A5 Is A Strong Competitor In Its Own Right
“The Audi A5 is the most beautiful car I’ve ever designed,” says Walter de’Silva, head of Volkswagen Group Design. And there is no argument that it is a gorgeous sports coupe. It drew a lot of admiring glances while I had it. My gray test car looked almost identical to the S5 that I reviewed earlier. It even wore the same 19-inch optional wheels. The only visual difference I noticed was in the grille. The S5 has a platinum color for its “egg-crate” design. The A5’s is black.
Since the A5 and the S5 are similar in many respects, I’m focusing this review on how the two differ. The feature that serves to distinguish these two Audis the most is the choice of engines. The S5 gets a 4.2-liter V-8 that pumps out 354 horsepower, and the A5 comes with a 265 hp V-6 with a displacement of 3.2 liters. The A5 accelerates to 60 in 6.1 seconds—the S5 is a second quicker. The power of the S5 comes on like thunder, but the A-5’s V-6 is no slouch either. It feels strong, and it delivers a smooth stream of power throughout the rev range.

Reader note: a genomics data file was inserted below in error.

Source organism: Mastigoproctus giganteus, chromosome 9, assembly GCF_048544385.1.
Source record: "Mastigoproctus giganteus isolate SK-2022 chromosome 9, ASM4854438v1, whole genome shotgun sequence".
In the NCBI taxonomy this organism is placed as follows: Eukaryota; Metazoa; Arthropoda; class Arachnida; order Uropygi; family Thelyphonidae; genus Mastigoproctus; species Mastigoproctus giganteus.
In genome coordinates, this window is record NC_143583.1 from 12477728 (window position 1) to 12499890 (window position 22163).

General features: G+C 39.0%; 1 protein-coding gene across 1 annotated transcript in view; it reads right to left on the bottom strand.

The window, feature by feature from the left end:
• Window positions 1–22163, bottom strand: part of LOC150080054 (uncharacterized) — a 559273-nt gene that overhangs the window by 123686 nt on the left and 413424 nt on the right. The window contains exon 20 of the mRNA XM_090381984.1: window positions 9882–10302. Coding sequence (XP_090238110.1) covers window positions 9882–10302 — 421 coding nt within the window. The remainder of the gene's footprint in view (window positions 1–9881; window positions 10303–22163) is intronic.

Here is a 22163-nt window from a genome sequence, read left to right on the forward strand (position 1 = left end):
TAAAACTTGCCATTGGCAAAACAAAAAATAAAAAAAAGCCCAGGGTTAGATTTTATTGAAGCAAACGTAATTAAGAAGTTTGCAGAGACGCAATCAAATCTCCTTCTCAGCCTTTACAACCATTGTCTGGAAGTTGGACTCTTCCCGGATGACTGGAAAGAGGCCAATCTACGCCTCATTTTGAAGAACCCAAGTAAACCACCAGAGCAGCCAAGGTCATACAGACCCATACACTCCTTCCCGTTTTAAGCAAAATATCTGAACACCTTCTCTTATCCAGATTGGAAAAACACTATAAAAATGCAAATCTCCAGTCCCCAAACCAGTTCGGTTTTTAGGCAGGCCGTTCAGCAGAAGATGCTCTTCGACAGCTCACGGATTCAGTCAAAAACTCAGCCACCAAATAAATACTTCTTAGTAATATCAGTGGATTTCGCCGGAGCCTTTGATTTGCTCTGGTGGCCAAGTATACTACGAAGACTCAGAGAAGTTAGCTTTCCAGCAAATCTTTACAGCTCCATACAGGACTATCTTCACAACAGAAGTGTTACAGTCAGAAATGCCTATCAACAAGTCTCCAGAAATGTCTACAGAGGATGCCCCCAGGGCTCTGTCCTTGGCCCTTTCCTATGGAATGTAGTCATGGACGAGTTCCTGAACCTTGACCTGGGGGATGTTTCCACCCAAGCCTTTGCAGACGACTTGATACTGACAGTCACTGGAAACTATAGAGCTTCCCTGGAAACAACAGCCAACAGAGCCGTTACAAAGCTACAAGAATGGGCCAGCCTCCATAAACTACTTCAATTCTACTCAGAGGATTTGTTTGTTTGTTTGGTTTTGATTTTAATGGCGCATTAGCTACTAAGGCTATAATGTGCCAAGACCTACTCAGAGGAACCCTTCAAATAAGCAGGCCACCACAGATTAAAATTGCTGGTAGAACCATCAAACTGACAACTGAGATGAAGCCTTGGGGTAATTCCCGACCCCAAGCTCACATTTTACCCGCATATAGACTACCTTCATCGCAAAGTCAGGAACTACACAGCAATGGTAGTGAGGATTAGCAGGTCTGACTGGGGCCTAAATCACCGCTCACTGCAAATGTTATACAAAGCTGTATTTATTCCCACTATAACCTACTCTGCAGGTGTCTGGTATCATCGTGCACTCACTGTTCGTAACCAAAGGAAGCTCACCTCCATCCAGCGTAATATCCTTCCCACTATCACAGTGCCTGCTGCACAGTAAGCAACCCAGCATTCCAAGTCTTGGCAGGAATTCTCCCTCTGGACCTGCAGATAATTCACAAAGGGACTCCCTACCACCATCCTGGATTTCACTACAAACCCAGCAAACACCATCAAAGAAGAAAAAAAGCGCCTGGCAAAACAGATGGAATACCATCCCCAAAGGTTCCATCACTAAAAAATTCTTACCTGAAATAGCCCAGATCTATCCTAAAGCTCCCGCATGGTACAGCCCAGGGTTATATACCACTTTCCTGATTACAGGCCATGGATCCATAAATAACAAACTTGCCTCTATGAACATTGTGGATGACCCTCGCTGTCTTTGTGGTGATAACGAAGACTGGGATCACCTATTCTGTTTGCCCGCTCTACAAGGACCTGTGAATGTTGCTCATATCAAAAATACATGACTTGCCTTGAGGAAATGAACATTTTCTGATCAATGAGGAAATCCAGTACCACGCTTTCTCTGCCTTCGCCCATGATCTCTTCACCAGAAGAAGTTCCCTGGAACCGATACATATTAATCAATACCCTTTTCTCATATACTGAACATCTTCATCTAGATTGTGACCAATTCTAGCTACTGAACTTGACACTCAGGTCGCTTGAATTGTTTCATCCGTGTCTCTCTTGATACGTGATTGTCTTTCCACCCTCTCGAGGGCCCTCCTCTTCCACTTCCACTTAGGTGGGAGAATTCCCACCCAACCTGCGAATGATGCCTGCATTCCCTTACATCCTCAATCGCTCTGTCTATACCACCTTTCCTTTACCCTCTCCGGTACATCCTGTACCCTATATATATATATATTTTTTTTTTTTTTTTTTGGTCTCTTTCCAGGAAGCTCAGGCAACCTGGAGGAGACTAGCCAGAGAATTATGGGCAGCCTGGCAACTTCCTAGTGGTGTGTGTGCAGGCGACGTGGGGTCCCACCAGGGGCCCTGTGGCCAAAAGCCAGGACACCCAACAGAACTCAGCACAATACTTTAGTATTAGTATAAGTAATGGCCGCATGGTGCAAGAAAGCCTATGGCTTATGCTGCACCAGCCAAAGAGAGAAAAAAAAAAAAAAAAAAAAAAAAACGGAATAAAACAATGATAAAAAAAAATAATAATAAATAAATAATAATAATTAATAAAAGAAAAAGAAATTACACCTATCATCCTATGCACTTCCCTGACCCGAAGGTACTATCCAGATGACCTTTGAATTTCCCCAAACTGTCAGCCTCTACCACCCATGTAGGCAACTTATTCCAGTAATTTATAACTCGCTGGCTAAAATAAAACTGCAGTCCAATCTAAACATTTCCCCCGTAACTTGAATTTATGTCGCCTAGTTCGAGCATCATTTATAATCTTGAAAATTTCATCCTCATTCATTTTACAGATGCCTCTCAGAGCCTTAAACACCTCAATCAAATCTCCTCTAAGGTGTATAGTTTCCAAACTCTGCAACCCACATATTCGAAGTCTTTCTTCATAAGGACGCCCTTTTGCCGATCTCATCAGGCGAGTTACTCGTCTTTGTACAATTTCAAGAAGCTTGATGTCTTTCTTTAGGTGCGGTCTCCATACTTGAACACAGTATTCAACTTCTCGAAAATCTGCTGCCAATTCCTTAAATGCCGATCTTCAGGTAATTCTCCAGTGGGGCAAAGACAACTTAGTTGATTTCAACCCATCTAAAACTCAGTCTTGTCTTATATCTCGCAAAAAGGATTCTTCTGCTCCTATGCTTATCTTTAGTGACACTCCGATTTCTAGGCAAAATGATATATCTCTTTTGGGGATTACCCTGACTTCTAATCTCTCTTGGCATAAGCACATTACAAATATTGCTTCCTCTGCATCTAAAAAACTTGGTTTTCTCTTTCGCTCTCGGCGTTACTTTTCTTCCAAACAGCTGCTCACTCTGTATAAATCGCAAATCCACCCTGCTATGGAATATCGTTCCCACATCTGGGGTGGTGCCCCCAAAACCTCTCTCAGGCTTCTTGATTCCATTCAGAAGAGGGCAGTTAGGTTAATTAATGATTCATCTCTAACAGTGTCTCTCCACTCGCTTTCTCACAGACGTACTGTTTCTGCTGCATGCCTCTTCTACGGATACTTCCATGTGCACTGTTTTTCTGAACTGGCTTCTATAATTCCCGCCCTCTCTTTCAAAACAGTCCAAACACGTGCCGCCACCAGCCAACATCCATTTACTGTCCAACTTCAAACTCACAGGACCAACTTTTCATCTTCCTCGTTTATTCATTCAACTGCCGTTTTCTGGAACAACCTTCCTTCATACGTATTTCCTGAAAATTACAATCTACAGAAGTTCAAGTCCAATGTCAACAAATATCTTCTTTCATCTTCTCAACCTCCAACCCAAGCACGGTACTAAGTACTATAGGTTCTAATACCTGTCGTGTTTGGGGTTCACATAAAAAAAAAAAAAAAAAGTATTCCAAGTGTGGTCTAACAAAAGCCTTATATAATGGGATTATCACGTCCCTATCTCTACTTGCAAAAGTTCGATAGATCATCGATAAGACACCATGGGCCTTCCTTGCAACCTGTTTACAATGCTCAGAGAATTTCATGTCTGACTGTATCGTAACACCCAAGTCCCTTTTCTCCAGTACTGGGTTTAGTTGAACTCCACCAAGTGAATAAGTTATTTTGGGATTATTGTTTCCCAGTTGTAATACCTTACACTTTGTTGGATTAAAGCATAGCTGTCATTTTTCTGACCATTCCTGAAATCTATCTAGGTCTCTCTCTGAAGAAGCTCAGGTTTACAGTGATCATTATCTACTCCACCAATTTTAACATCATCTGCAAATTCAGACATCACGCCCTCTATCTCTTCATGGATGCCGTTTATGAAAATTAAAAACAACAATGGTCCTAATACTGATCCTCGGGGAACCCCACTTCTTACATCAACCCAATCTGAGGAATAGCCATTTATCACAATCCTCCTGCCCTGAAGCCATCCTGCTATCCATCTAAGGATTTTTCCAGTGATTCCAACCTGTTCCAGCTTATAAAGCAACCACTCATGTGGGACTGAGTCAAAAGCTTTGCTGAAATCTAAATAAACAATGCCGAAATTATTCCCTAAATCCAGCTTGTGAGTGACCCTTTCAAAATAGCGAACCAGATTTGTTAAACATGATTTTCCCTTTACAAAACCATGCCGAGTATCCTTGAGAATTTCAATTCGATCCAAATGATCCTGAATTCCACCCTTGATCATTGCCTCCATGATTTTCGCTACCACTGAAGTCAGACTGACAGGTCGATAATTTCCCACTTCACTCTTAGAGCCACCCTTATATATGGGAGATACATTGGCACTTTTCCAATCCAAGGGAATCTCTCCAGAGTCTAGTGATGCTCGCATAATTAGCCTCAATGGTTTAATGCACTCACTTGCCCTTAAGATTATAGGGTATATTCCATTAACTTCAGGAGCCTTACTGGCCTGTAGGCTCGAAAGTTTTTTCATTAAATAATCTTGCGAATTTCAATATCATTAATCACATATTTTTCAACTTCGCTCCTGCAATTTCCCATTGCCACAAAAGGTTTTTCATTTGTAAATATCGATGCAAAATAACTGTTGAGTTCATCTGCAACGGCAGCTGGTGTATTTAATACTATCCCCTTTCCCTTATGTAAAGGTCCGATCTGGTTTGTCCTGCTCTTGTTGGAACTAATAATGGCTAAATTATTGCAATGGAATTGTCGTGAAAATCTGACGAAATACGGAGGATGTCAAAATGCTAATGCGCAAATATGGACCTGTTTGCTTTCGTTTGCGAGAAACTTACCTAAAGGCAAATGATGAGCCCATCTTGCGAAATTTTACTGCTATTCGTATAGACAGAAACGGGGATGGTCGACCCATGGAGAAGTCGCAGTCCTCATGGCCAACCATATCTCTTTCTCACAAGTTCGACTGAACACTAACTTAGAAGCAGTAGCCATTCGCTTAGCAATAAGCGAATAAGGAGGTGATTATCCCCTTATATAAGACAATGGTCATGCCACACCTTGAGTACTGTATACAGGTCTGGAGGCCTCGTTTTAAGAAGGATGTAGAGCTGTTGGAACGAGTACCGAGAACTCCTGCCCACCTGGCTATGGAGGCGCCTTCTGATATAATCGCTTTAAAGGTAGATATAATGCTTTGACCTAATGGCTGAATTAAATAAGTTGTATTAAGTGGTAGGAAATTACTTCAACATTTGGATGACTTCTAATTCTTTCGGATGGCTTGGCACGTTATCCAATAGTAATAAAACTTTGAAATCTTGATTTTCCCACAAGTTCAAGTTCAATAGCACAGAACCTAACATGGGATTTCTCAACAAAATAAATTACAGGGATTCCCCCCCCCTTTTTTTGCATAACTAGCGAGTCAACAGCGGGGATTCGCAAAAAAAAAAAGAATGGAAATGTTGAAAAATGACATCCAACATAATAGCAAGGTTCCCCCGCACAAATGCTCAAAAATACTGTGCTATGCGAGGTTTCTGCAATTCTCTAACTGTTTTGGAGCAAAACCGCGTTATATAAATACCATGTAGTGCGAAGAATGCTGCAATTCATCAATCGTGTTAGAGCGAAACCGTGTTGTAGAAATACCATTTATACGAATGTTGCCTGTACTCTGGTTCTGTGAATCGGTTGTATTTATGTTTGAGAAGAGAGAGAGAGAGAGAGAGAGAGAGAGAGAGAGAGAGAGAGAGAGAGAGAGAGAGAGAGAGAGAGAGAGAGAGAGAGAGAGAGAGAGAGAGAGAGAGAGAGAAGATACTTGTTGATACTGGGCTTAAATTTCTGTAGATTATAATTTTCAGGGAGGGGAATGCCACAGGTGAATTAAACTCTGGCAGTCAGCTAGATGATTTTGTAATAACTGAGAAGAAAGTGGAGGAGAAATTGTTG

Both cars come with a standard Quattro all-wheel drive and the choice of a six-speed manual or optional six-speed automatic. The A5 test car, as well as the S5 that I drove came with the manual gearbox. The shift throws were short and direct, and the clutch had a light feel and engaged smoothly.
The S5 comes with a standard sport suspension—the A5 does not. Yet, even with the less aggressive set up, it still was entertaining to drive. The car displayed good balance and sure-footedness when driven with verve. I particularly enjoyed the quick and precise steering. It provided just the right kind of feedback on narrow twisty roads. The ride was also more compliant than that of the S5 with the sport suspension.
Last but not least, there’s a major difference in price. The A5 starts at $40,675—
the S5 goes for about $10,000 more.
Potent Power Train